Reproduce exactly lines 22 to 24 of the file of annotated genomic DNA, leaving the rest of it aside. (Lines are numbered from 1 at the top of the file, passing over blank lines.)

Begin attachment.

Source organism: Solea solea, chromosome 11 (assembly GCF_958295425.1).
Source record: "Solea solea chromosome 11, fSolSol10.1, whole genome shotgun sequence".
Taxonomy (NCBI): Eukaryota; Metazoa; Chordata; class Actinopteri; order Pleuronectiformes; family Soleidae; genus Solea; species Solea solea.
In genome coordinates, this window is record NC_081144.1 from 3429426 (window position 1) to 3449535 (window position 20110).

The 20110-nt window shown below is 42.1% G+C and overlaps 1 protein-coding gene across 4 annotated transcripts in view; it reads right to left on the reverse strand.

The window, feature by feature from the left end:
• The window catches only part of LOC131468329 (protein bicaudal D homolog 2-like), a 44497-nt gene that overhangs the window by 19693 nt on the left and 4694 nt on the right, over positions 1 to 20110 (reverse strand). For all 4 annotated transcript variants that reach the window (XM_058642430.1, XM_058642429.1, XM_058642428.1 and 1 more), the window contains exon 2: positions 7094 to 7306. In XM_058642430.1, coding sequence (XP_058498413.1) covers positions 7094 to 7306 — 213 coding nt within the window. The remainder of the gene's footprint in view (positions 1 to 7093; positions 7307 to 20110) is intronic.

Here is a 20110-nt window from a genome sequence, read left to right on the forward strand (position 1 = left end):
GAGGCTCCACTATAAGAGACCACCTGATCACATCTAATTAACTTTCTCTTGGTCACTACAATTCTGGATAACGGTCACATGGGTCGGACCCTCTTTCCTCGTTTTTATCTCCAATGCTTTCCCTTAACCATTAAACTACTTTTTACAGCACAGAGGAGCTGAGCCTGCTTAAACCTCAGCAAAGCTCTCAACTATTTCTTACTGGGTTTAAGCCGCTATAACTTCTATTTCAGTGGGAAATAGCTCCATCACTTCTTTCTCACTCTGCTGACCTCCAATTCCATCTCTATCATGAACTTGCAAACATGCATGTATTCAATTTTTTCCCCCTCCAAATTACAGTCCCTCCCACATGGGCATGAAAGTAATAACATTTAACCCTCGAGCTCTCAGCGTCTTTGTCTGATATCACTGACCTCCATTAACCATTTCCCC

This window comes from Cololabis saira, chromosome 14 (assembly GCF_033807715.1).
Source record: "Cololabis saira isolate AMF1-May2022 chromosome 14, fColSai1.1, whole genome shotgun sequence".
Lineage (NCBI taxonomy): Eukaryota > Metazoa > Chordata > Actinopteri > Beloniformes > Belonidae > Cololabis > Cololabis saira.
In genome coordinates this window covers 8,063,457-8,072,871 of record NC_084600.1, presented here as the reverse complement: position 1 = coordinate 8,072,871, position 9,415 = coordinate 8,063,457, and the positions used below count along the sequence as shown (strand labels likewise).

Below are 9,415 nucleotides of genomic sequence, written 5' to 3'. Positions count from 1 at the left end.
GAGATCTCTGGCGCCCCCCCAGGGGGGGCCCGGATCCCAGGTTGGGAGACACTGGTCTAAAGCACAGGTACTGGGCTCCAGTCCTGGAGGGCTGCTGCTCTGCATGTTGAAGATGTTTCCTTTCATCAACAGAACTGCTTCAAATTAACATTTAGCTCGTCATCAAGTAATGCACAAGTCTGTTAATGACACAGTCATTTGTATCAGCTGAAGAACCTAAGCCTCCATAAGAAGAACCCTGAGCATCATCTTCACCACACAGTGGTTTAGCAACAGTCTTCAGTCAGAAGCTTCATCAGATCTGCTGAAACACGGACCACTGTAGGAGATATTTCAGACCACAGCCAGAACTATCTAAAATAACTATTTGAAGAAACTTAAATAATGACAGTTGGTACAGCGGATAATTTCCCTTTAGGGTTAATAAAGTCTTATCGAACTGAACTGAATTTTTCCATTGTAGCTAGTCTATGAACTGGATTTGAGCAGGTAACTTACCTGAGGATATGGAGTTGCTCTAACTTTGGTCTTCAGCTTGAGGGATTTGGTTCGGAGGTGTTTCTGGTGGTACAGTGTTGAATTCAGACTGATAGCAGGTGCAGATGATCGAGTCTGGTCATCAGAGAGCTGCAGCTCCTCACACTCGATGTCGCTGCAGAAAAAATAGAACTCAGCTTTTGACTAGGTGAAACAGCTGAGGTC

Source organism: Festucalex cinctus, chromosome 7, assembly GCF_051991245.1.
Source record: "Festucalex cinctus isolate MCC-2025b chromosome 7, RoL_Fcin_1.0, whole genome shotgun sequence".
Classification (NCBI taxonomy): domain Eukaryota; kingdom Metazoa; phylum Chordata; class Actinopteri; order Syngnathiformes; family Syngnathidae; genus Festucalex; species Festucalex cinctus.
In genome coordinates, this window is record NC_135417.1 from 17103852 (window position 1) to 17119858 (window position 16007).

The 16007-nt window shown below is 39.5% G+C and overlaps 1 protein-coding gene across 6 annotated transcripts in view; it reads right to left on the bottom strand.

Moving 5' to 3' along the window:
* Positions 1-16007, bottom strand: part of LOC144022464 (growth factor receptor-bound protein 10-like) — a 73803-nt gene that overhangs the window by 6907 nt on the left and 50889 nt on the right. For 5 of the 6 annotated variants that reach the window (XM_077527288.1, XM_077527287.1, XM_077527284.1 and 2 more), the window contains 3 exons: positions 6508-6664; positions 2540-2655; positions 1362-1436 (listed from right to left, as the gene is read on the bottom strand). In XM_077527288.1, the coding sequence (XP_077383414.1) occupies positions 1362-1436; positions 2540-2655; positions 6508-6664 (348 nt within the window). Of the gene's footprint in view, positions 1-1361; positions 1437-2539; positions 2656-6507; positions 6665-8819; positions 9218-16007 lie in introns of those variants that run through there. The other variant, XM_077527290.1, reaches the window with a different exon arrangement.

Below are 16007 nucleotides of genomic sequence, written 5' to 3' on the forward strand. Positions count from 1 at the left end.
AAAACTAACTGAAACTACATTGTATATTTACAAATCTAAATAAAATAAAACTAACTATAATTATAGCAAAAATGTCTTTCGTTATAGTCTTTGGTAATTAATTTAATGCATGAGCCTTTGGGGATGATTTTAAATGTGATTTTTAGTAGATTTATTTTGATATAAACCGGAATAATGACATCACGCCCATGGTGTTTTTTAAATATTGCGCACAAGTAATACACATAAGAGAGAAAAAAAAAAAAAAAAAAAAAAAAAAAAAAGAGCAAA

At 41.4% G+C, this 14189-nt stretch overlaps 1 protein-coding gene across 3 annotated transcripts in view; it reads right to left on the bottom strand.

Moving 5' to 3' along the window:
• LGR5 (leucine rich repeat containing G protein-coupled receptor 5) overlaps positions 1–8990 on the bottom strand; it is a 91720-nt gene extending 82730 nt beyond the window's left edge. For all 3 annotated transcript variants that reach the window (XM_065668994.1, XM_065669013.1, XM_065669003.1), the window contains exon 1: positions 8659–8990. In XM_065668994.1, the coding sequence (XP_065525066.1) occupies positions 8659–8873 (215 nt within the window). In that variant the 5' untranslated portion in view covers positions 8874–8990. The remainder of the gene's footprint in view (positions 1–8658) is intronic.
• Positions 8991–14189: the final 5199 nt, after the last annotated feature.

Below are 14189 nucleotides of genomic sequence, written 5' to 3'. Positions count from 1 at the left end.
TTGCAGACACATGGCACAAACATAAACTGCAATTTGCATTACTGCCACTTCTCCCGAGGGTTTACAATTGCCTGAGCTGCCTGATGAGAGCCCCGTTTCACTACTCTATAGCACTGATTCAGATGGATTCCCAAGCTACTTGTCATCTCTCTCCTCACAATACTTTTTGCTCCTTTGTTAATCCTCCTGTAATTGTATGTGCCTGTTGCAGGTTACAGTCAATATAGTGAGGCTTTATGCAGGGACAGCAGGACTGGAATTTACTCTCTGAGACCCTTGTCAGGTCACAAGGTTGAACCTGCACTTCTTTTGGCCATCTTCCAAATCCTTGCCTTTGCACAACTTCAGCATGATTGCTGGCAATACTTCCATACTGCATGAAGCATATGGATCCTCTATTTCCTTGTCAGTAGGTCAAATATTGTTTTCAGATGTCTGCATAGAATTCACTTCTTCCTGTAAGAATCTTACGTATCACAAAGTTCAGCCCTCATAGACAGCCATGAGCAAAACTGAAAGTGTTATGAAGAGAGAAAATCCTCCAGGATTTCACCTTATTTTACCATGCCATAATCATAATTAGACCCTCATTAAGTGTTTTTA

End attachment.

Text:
* Positions 1-16007, bottom strand: part of LOC144022464 (growth factor receptor-bound protein 10-like) — a 73803-nt gene that overhangs the window by 6907 nt on the left and 50889 nt on the right. For 5 of the 6 annotated variants that reach the window (XM_077527288.1, XM_077527287.1, XM_077527284.1 and 2 more), the window contains 3 exons: positions 6508-6664; positions 2540-2655; positions 1362-1436 (listed from right to left, as the gene is read on the bottom strand). In XM_077527288.1, the coding sequence (XP_077383414.1) occupies positions 1362-1436; positions 2540-2655; positions 6508-6664 (348 nt within the window). Of the gene's footprint in view, positions 1-1361; positions 1437-2539; positions 2656-6507; positions 6665-8819; positions 9218-16007 lie in introns of those variants that run through there. The other variant, XM_077527290.1, reaches the window with a different exon arrangement.

Below are 16007 nucleotides of genomic sequence, written 5' to 3' on the forward strand. Positions count from 1 at the left end.
AAAACTAACTGAAACTACATTGTATATTTACAAATCTAAATAAAATAAAACTAACTATAATTATAGCAAAAATGTCTTTCGTTATAGTCTTTGGTAATTAATTTAATGCATGAGCCTTTGGGGATGATTTTAAATGTGATTTTTAGTAGATTTATTTTGATATAAACCGGAATAATGACATCACGCCCATGGTGTTTTTTAAATATTGCGCACAAGTAATACACATAAGAGAGAAAAAAAAAAAAAAAAAAAAAAAAAAAAAAGAGCAAA